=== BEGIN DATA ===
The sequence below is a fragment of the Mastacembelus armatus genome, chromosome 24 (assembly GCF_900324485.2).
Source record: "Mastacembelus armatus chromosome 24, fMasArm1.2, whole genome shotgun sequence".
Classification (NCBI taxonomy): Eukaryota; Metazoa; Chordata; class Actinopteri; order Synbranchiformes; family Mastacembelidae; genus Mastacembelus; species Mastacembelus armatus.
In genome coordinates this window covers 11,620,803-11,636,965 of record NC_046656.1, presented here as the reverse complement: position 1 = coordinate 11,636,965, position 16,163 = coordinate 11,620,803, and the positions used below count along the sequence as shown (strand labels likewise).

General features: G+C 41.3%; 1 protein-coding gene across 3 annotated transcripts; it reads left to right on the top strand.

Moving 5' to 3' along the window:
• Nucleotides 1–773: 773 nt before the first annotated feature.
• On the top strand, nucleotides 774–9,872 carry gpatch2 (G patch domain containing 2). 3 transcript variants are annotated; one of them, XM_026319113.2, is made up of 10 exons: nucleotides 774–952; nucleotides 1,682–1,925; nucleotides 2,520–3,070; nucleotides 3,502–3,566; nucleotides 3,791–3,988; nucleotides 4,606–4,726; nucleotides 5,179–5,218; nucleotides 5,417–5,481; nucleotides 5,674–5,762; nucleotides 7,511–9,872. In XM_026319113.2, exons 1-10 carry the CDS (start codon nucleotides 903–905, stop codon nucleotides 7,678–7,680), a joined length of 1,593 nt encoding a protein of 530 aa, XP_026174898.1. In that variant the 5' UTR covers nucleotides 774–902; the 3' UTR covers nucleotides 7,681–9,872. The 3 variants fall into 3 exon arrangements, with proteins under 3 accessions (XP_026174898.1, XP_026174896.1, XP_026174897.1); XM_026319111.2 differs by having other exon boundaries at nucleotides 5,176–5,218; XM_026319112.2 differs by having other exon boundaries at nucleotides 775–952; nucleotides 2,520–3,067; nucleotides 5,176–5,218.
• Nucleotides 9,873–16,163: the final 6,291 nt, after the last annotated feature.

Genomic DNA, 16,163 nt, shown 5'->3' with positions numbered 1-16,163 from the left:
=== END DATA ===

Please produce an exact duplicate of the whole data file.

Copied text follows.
The sequence below is a fragment of the Mastacembelus armatus genome, chromosome 24 (assembly GCF_900324485.2).
Source record: "Mastacembelus armatus chromosome 24, fMasArm1.2, whole genome shotgun sequence".
Classification (NCBI taxonomy): Eukaryota; Metazoa; Chordata; class Actinopteri; order Synbranchiformes; family Mastacembelidae; genus Mastacembelus; species Mastacembelus armatus.
In genome coordinates this window covers 11,620,803-11,636,965 of record NC_046656.1, presented here as the reverse complement: position 1 = coordinate 11,636,965, position 16,163 = coordinate 11,620,803, and the positions used below count along the sequence as shown (strand labels likewise).

General features: G+C 41.3%; 1 protein-coding gene across 3 annotated transcripts; it reads left to right on the top strand.

Moving 5' to 3' along the window:
• Nucleotides 1–773: 773 nt before the first annotated feature.
• On the top strand, nucleotides 774–9,872 carry gpatch2 (G patch domain containing 2). 3 transcript variants are annotated; one of them, XM_026319113.2, is made up of 10 exons: nucleotides 774–952; nucleotides 1,682–1,925; nucleotides 2,520–3,070; nucleotides 3,502–3,566; nucleotides 3,791–3,988; nucleotides 4,606–4,726; nucleotides 5,179–5,218; nucleotides 5,417–5,481; nucleotides 5,674–5,762; nucleotides 7,511–9,872. In XM_026319113.2, exons 1-10 carry the CDS (start codon nucleotides 903–905, stop codon nucleotides 7,678–7,680), a joined length of 1,593 nt encoding a protein of 530 aa, XP_026174898.1. In that variant the 5' UTR covers nucleotides 774–902; the 3' UTR covers nucleotides 7,681–9,872. The 3 variants fall into 3 exon arrangements, with proteins under 3 accessions (XP_026174898.1, XP_026174896.1, XP_026174897.1); XM_026319111.2 differs by having other exon boundaries at nucleotides 5,176–5,218; XM_026319112.2 differs by having other exon boundaries at nucleotides 775–952; nucleotides 2,520–3,067; nucleotides 5,176–5,218.
• Nucleotides 9,873–16,163: the final 6,291 nt, after the last annotated feature.

Genomic DNA, 16,163 nt, shown 5'->3' with positions numbered 1-16,163 from the left: